Of course, this ignores a rather significant issue, one that I will leave for another time: Library subscriptions are still supporting a commercially controlled and somewhat misdirected peer-review process in need of serious revision. Quality control and distribution can be handled in many less-expensive ways using the latest technologies, but this will require significant modifications of author, editor, and administrative behaviors.


Beyond the simple economic concerns, open access to academic information should exist on a platform and infrastructure providing more than just peer-reviewed literature. More comprehensive OA networks should develop, using redirected current commercial revenues, and these networks should utilize new technologies in order to create powerful integrated scholarly networks. These centers of excellence can be discipline-based scholarly platforms that handle all materials: peer-reviewed journals, teaching materials, curriculum support software, simulations, etc. Scholar networks are springing up all over the Internet with little library support or integration. This is where OA should be focused, on support for the distribution of noncommercial materials within these newly developed networks. We need to maintain a fair and reduced revenue base for publications, supplemented by redirected revenue for innovative scholarly networks. Don't be misdirected by talk of altruistic OA of journal literature. We should be collaborators and players, redirecting our efforts and resources into developing enhanced scholarly networks, rather than discussing simplistic and flawed economic models for maintaining the limited and expensive journal distribution network of today.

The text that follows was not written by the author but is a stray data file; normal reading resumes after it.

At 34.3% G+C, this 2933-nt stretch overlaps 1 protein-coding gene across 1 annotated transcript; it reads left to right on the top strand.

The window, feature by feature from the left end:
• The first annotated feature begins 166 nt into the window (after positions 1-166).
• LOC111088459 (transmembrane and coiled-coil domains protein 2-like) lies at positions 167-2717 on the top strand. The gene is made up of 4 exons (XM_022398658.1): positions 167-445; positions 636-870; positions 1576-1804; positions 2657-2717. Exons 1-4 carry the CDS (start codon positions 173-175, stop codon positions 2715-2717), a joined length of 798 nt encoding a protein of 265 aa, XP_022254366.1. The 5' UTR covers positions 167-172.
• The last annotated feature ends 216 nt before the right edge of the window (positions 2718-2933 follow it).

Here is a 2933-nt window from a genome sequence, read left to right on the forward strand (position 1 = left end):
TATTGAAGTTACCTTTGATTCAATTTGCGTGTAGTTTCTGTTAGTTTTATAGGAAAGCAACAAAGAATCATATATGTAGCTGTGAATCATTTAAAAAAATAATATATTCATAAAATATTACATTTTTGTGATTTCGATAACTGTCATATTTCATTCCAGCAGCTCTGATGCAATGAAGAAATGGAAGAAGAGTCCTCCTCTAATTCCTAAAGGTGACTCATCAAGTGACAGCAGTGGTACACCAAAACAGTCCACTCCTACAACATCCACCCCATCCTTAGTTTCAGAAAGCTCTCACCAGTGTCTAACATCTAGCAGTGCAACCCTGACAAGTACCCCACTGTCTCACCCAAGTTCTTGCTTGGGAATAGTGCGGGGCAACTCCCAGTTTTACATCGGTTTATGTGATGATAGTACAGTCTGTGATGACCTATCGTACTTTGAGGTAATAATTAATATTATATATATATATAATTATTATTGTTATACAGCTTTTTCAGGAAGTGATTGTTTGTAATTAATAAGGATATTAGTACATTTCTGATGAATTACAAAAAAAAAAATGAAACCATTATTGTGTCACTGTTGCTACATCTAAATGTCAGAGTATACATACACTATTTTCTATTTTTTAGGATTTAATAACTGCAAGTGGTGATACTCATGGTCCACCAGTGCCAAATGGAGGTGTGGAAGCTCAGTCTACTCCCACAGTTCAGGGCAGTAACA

In summary, the open access publishing model is not necessary, not desired by the key players, and a real danger to the stability of the existing scholarly publication network. As long as the publication of journals remains commercially tied to the underlying peer-review infrastructure, there will need to be a large revenue stream, regardless of the actual distribution mechanism. This expensive quality control and distribution system will need to be supported by a large population, and OA works in the opposite direction by attempting to shift the support from the large group of readers to the few information producers. The OA process is not based upon a realistic business model. Those with a vested academic interest in producing and disseminating results do not have the capital to subsidize the entire process. Those with a need for the information for profit would be exactly the readers that would no longer support the infrastructure. An appeal to altruism will simply not work, and the removal of corporate and less research intensive support will be exactly the opposite of what is required to make this system an enhanced and more comprehensive scholarly network. Perhaps differential pricing models would provide a much better alternative for shared support of a revised scholarly distribution network, composed of open access for portions of the contents held within subject-based centers of excellence information platforms.

Open Access Readings

Budapest Open Access Initiative FAQ []

ARL Framing the Issue site []

The Open Archives Initiative (DLF, CNI, NSF)— Santa Fe Convention []

Landmarks in the evolution of open access []

Directory of Open Access Journals (1096 journals) []

ARC demonstration—harvesting search engine []

Public Library of Science (PLoS) []

arXiv (high energy physics with no peer review) []

DSpace MIT Libraries and Hewlett-Packard (HP) []

Charleston Advisor special issue []



[1] Ewing, John H. Point of View article "Open access to journals won't lower prices" Chronicle of Higher Education October 1, 2004 [].

David Stern [] is Director of Science Libraries and Information Services, Kline Science Library, Yale University.